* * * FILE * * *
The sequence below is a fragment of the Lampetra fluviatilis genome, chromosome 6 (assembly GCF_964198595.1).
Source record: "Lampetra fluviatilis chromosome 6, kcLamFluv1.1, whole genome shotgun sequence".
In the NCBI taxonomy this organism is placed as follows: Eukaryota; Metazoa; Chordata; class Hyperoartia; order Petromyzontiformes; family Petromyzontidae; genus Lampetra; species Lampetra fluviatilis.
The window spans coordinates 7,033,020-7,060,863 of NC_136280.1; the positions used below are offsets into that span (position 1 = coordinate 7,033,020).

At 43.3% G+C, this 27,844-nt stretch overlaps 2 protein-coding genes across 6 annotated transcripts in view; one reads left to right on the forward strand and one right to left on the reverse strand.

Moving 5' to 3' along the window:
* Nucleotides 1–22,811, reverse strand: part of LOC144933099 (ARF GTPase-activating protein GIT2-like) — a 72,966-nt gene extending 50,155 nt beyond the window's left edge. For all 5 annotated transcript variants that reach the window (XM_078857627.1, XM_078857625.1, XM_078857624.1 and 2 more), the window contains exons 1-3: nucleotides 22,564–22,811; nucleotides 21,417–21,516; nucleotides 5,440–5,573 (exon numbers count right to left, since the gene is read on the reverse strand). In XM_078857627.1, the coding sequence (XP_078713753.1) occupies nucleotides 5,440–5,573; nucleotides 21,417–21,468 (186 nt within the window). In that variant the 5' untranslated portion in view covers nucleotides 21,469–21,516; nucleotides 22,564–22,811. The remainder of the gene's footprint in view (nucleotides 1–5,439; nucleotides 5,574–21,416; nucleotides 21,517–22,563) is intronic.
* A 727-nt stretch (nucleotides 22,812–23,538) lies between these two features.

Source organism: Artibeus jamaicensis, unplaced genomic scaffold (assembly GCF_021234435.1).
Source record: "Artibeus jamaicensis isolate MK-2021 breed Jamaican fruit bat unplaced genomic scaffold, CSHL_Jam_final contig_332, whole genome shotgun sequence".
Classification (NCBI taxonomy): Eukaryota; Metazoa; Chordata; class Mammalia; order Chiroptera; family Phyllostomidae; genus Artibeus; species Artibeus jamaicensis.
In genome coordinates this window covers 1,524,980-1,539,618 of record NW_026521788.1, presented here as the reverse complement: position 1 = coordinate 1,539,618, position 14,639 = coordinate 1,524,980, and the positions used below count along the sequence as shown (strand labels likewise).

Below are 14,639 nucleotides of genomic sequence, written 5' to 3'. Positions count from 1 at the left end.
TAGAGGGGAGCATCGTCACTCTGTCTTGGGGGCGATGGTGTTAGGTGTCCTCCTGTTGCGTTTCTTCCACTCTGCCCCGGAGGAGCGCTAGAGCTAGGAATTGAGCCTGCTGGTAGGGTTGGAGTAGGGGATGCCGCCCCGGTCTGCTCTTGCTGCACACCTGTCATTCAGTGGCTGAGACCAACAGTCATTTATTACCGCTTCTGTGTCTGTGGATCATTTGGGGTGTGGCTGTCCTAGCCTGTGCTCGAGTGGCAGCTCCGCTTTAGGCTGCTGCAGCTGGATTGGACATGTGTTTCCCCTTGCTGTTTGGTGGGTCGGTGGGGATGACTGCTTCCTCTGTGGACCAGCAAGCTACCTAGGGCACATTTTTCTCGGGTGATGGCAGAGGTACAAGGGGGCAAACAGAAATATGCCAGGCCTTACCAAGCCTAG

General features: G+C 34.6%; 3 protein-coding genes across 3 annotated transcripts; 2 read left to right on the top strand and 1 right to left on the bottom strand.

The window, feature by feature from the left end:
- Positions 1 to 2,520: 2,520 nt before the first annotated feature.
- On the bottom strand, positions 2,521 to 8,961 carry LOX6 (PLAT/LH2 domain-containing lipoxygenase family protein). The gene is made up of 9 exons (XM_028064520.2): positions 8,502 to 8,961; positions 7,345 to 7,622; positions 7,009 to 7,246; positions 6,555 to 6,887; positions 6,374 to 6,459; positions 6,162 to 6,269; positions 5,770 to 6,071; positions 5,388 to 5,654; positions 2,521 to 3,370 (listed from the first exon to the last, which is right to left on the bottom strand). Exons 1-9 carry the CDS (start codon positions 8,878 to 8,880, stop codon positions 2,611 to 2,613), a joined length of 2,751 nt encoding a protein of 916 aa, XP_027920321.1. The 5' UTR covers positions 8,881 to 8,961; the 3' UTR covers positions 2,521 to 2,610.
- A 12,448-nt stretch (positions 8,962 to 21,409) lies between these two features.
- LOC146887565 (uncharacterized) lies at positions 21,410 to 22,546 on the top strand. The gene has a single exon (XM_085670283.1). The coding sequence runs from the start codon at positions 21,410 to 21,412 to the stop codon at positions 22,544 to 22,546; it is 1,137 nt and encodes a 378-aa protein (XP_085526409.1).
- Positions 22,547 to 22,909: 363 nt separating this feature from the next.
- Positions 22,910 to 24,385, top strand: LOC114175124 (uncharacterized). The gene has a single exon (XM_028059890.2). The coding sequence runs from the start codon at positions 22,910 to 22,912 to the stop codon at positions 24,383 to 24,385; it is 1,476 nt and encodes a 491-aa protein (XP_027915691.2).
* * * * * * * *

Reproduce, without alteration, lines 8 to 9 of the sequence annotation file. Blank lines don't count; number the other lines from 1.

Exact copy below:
* A 727-nt stretch (nucleotides 22,812–23,538) lies between these two features.

Source organism: Artibeus jamaicensis, unplaced genomic scaffold (assembly GCF_021234435.1).